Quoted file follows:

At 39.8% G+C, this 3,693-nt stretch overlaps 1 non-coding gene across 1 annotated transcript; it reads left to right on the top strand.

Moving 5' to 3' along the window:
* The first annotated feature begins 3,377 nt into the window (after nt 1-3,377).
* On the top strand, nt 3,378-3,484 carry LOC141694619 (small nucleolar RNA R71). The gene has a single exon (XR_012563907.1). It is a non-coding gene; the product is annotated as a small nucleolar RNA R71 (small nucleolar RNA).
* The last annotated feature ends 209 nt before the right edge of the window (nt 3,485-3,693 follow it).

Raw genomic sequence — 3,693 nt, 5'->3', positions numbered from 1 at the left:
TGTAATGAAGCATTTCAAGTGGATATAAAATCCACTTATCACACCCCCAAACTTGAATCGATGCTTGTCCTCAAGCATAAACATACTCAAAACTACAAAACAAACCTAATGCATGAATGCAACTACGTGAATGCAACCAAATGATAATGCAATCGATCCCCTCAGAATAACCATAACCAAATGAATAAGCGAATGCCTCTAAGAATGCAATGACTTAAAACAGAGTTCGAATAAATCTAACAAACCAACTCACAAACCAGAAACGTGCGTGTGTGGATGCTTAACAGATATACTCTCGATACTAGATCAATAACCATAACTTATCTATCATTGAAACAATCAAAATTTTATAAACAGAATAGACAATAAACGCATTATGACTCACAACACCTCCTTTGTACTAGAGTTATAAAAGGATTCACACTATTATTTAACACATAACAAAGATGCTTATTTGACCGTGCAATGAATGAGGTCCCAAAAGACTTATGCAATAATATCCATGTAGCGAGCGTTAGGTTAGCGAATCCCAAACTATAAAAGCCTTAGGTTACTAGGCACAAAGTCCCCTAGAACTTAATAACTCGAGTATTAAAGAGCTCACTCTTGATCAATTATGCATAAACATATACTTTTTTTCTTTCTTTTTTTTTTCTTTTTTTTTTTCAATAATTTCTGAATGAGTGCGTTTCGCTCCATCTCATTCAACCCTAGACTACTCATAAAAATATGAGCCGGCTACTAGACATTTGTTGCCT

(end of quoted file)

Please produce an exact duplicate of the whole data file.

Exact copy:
At 39.8% G+C, this 3,693-nt stretch overlaps 1 non-coding gene across 1 annotated transcript; it reads left to right on the top strand.

Moving 5' to 3' along the window:
* The first annotated feature begins 3,377 nt into the window (after nt 1-3,377).
* On the top strand, nt 3,378-3,484 carry LOC141694619 (small nucleolar RNA R71). The gene has a single exon (XR_012563907.1). It is a non-coding gene; the product is annotated as a small nucleolar RNA R71 (small nucleolar RNA).
* The last annotated feature ends 209 nt before the right edge of the window (nt 3,485-3,693 follow it).

Raw genomic sequence — 3,693 nt, 5'->3', positions numbered from 1 at the left:
TGTAATGAAGCATTTCAAGTGGATATAAAATCCACTTATCACACCCCCAAACTTGAATCGATGCTTGTCCTCAAGCATAAACATACTCAAAACTACAAAACAAACCTAATGCATGAATGCAACTACGTGAATGCAACCAAATGATAATGCAATCGATCCCCTCAGAATAACCATAACCAAATGAATAAGCGAATGCCTCTAAGAATGCAATGACTTAAAACAGAGTTCGAATAAATCTAACAAACCAACTCACAAACCAGAAACGTGCGTGTGTGGATGCTTAACAGATATACTCTCGATACTAGATCAATAACCATAACTTATCTATCATTGAAACAATCAAAATTTTATAAACAGAATAGACAATAAACGCATTATGACTCACAACACCTCCTTTGTACTAGAGTTATAAAAGGATTCACACTATTATTTAACACATAACAAAGATGCTTATTTGACCGTGCAATGAATGAGGTCCCAAAAGACTTATGCAATAATATCCATGTAGCGAGCGTTAGGTTAGCGAATCCCAAACTATAAAAGCCTTAGGTTACTAGGCACAAAGTCCCCTAGAACTTAATAACTCGAGTATTAAAGAGCTCACTCTTGATCAATTATGCATAAACATATACTTTTTTTCTTTCTTTTTTTTTTCTTTTTTTTTTTCAATAATTTCTGAATGAGTGCGTTTCGCTCCATCTCATTCAACCCTAGACTACTCATAAAAATATGAGCCGGCTACTAGACATTTGTTGCCT